Why do country men of a certain type sport brightly coloured trousers?
So what is it with these fine-wale corduroy trousers in crazy colours, sported almost everywhere – the ‘smart casual’ outfit of choice for a certain posh rural male? And they’re not just any old colour – the coding is quite strict: most common are all shades of red, from baby pink to maroon, and a particularly odd shade of yellow that I’ll call mustard (there are a couple of greens too, but never purple or blue).
The trousers are sported with a rather narrow range of shirts – collars and buttons, natural fabrics (of course) and old-fashioned in cut. Particular varieties of shoes, always leather, are essential and, if it is cold, a knitted jersey – ideally with a humorous pattern – is also required.
It is not of itself a bad look – there have been far worse fashions for men. Grandfathers and fathers of these pink-legged blokes perhaps wore bowler hats, despite the fact that these were originally a working class fashion-item, created because gamekeepers found top hats got knocked off too easily.
The city-gent look (that bowler, a three-piece suit, tie, black lace-up shoes, an impeccably rolled umbrella and an – ideally ancient – briefcase) was de rigeur. Gentlemen also needed not only a morning coat, but two different pairs of trousers (pale stripe for weddings, a wider black
stripe for funerals). Compared to that, a pair of bright red cord trousers seems a mild and not unattractive eccentricity. Interestingly, women have been a bit more subtle about sporting class insignia. When I was a child they were stricter: those pearls that you never took off (“darling, pearls lose their lustre if they aren’t kept warm by skin”) and those silk headscarves.
There may have seemed to be a wide range of colours and patterns, but there really was not. But the dead giveaway was the astonishing (if pointless) art of tying them so that the knot remained precisely on the tip of the chin throughout a long day on a grouse moor in a force eight wind. The only woman who can still pull that look off is the Queen – grubby Barbour, heavy boots and head scarf. When people talk about ‘banning the headscarf’ they do not mean her kind, they mean a completely different kind, even when it looks almost exactly the same.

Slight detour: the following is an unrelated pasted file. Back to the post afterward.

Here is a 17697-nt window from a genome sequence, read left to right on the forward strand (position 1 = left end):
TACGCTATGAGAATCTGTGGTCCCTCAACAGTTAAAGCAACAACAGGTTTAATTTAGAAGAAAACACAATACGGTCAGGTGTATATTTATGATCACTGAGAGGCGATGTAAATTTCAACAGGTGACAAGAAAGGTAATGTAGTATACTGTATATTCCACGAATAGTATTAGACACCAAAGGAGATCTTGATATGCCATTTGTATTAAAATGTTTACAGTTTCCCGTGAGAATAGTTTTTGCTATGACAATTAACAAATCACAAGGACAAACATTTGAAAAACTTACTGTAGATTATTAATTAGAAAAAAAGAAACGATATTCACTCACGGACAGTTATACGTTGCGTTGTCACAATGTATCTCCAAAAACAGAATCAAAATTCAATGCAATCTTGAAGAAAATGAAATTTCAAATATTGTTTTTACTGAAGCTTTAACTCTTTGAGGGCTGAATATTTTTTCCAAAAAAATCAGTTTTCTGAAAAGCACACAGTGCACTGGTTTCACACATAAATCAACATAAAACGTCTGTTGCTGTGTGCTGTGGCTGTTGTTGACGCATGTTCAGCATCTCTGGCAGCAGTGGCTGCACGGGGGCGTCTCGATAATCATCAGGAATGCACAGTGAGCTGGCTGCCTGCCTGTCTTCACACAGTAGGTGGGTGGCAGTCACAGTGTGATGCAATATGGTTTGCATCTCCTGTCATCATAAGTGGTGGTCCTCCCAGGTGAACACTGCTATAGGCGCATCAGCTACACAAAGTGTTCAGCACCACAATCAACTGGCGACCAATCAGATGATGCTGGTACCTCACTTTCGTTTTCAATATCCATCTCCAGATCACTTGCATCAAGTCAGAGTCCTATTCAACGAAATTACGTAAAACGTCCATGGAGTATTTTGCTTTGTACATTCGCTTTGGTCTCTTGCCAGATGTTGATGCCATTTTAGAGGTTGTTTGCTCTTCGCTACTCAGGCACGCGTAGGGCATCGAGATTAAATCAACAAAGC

It is anthropological really. Every group everywhere – especially when it feels half-consciously superior to the other groups around it – makes sartorial choices so that members can find each other in a crowd. We feminists did it in the 1970s with dungarees (they were grossly inconvenient for every possible activity except recognising each other).
To be fully effective, the look has to be a little tricky – not easily imitable by those not really in the gang. Hence the ancient accessories: as well as the red trousers you also need your great grandfather’s – now very shabby – luggage or shotgun case or binoculars (leather lasts well!)
Your ‘uniform’ has to be bizarre enough that no one would wear it by accident and, where the ‘rules’ are complex, not obvious. Whether it is pink trousers or the face piercings of a proper Goth, it is worth looking eccentric if people are looking eccentric with you and ‘others’ feel slightly excluded.
It’s perhaps challenging being a rural toff nowadays: colourful trousers are a cheap price to pay for gang membership.
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Sara Maitland is a writer who lives in Dumfries and Galloway. Her works include A Book of Silence and Gossip from the Forest.